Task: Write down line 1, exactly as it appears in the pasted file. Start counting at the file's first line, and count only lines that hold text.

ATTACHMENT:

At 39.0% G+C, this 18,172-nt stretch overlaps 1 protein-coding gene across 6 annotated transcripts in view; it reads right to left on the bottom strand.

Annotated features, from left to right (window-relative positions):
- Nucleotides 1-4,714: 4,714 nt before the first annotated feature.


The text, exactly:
At 39.0% G+C, this 18,172-nt stretch overlaps 1 protein-coding gene across 6 annotated transcripts in view; it reads right to left on the bottom strand.